How COVID Has Terrifyingly Enabled Street Violence Against Women

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How COVID Has Enabled Street Violence Against Women

Not even stay-at-home orders and social-distancing can protect women from sexual harassment in public places. In fact, COVID-19 restrictions have only made things worse. 

Women around the world know that the simple act of taking up space in public can expose them to everything from catcalling to assault

It doesn’t matter if you’re walking late at night or first thing in the morning, going to the store, or heading into a nightclub. Being outdoors as a woman means constantly having your guard up in fear of experiencing a verbal or physical attack

Over the last year, it didn’t seem absurd to think that having more restrictions, curfews, and barriers in place would somewhat curb the amount of street harassment women face on a daily basis. 

But new research shows that the opposite is true with more women feeling fearful and unsafe in public than before the pandemic.

According to a survey by L’Oreal Paris and Ipsos, even during a global health crisis street harassment remains a top issue of concern for women. 

The online survey spoke to 15,500 people of all ages, across eight countries, representing a range of cultures and societies. Participants were interviewed about their experiences of harassment both as victims and witnesses.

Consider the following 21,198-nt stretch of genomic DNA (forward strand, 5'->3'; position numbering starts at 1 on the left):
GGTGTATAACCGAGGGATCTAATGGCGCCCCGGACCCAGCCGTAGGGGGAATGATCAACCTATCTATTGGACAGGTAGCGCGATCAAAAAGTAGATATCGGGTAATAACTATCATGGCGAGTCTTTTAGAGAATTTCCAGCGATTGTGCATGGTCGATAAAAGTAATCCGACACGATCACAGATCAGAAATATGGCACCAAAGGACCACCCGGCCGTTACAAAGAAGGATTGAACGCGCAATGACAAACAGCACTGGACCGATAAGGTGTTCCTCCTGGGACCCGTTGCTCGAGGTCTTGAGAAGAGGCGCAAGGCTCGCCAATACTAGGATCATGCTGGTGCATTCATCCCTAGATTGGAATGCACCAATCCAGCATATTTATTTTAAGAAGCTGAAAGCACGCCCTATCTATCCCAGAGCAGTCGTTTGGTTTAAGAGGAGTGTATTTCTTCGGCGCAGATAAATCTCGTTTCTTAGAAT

The alarming figures revealed by the survey expose just how little is being done to protect women on our streets.

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Women make daily life-debilitating decisions just to avoid harassment. 

Coronavirus restrictions have altered and inhibited everything from travel to eating out, but for women, there are invisible restrictions created by the threat of harassment. 

Approximately 75% of women admitted to avoiding certain places in fear that they would experience harassment there. This is a 10% increase over 2019 figures. 

Women are more cautious about going out having witnessed and experienced increased verbal and physical assaults since the beginning of the pandemic. 

A startling one in three women has experienced at least one situation of sexual harassment since the beginning of 2020. This figure is staggering considered how little time we spend out and about these days.

At least 59% of women alter their clothing and appearance to avoid sexual harassment, exposing the direct effect of the shame women experience over their appearance when they are victims of sexual abuse. This figure has increased by 9% in the past year. And 54% of women avoid certain public transport to attempt to escape harassment, another 10% increase over last year’s figures. 

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The pandemic has added a new dimension of fear to street harassment. 

While their attackers can hide behind masks and lurk in the shadows of now-empty streets, women are struggling with social anxiety and fear when they make essential journeys to grocery stores and healthcare clinics. 

According to the survey, 72% of respondents feel that wearing a mask allows the harassers to hide and feel untouchable. It also makes them more difficult to identify. Women cannot even go to the police or seek to avoid these abusers since they have no way of seeing what they look like. 

The mental and physical health impacts of the pandemic are already overwhelming for women without this added layer of vulnerability and fear. 

All genders must seek to protect vulnerable groups from harassment in public so everyone can feel safe on our streets. To learn how to advocate for yourself and others in situations of harassment sign up for a Stand Up To Street Harassment class here

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Alice Kelly is a writer living in Brooklyn, New York. Catch her covering all things social justice, news, and entertainment.